And the fixing we are talking about here should start from the top most to those at the tail end of the Zambia Police Service. It is only through this process that a semblance of professionalism will get back to the police service (which rarely identifies itself as such but a police force ready to unleash its strength on mostly defenceless citizens).
There are many times that our police has come under serious condemnation for its actions that citizens feel were beyond the scope of their work. The happenings in Sesheke during the parliamentary by-election are still too fresh to be forgotten by the people. The violence between the two big parties – PF and UPND – saw the police joining in “to stop the animosity”. But the force used to stop the fights between the two rival groups has been described as not proportionate to the disturbance that existed during voting day in Sesheke. In short, the police in that scenario “unnecessarily” used maximum force on the cadres. In fact, the police followed Patriotic Front cadres to their lodge where we understand they beat them up “ruthlessly”, leaving some hospitalized. For this, the police command and a constable in Sesheke have been retired in national interest. These are Sesheke Police Commanding Officer Shapa Wakunguma, deputy Commanding Officer Flemming Chilongo, Officer in Charge at Sesheke Police Station Boniface Lengwe and Constable Frederick Mukela a constable.
One question that begs answers from the police command is: by firing the four police officers, will the political violence we have been witnessing during elections end? Will the animosity between the PF and UPND cadres end by this decision? We doubt that is the case. We feel the police acted hastily when coming up with this decision.
First, guidelines should have been followed in meting out disciplinary action on the officers. If, indeed, how they conducted themselves in Sesheke fell below their mandate, then they deserve punishment. But how this punishment is meted out is what is currently under contention. Yes, no police officer should discharge their duties in a partisan manner, but again, no police officer should lose their job without being subjected to the due process as guided by the law. Article 173 (3) of the Republican Constitution clearly states that “a public officer shall not be removed from office, reduced in rank or otherwise punished without just cause and due process”.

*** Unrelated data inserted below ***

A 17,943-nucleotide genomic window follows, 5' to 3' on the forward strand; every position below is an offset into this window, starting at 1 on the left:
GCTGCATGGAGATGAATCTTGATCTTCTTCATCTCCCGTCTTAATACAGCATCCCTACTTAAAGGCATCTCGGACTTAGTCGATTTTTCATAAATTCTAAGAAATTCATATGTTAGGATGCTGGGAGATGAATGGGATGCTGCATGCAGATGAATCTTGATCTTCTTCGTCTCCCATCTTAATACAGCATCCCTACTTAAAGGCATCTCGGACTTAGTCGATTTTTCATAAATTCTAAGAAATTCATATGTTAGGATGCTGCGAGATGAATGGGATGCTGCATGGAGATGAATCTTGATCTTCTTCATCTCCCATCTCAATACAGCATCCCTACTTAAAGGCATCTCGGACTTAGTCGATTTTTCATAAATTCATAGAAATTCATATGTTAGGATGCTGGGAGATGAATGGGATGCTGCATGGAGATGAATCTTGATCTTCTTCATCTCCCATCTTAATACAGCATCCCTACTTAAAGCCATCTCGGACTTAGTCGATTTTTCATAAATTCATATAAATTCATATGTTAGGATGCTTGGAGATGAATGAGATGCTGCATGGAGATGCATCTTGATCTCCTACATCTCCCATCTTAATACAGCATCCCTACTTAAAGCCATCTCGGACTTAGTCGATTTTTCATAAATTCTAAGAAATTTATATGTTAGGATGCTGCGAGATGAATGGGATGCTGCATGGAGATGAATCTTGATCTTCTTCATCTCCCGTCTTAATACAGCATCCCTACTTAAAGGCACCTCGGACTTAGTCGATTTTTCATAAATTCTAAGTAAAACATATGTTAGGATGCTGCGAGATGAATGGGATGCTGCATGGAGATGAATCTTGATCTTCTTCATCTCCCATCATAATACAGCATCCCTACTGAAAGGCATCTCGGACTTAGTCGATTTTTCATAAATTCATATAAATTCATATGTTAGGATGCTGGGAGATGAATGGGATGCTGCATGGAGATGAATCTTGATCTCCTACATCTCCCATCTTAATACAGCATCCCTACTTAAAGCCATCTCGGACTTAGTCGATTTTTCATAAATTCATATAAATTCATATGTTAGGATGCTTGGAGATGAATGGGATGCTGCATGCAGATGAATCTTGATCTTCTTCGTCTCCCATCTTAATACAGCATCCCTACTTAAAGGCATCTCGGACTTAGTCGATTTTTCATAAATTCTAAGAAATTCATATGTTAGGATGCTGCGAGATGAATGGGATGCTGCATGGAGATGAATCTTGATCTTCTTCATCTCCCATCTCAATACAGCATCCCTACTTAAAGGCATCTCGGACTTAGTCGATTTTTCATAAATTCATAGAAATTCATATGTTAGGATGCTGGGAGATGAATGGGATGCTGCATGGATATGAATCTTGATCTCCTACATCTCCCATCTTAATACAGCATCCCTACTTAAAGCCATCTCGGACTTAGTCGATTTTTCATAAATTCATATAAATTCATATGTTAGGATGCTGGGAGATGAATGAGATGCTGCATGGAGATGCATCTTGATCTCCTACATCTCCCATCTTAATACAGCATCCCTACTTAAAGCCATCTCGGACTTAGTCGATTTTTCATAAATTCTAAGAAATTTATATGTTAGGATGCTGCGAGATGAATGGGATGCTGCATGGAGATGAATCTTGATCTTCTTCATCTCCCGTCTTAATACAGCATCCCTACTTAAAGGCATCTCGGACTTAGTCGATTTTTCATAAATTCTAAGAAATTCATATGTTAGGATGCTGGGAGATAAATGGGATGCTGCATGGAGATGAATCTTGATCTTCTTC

Secondly, considering the speed at which this decision has been made, it is difficult to ascertain whether or not due process was followed. The President only retires someone in national interest based on recommendations received from their superiors. He does not decide from the blues! Examples have been given about how no police officer who was part of the squad that fired teargas in hostels at UNZA, leading to the death of a 4th year student, has been disciplined. Regardless of the situation or crimes committed by the police officers, the police command here should ensure the law is followed in retiring one in national interest.
Thirdly, the police command must work on as a matter of urgency is to totally end police brutality wherever and whenever there is a disturbance caused by the people, regardless of political parties involved. The police command must hold dear the human rights of all; whether victim or lawbreaker.
Lastly, the entire police service needs serious cleansing – depoliticizing the whole Zambia Police Service to ensure that officers conduct their duties without any partisan inclination. Their role is to serve the government of the day and the people of Zambia in line with the law. The most dangerous police officer any person can ever encounter is one who is politically inclined. Imagine the treatment PF cadres would get from a police officer who is sympathetic towards the opposition? Imagine the treatment opposition cadres would get from a police officer sympathetic towards the ruling PF?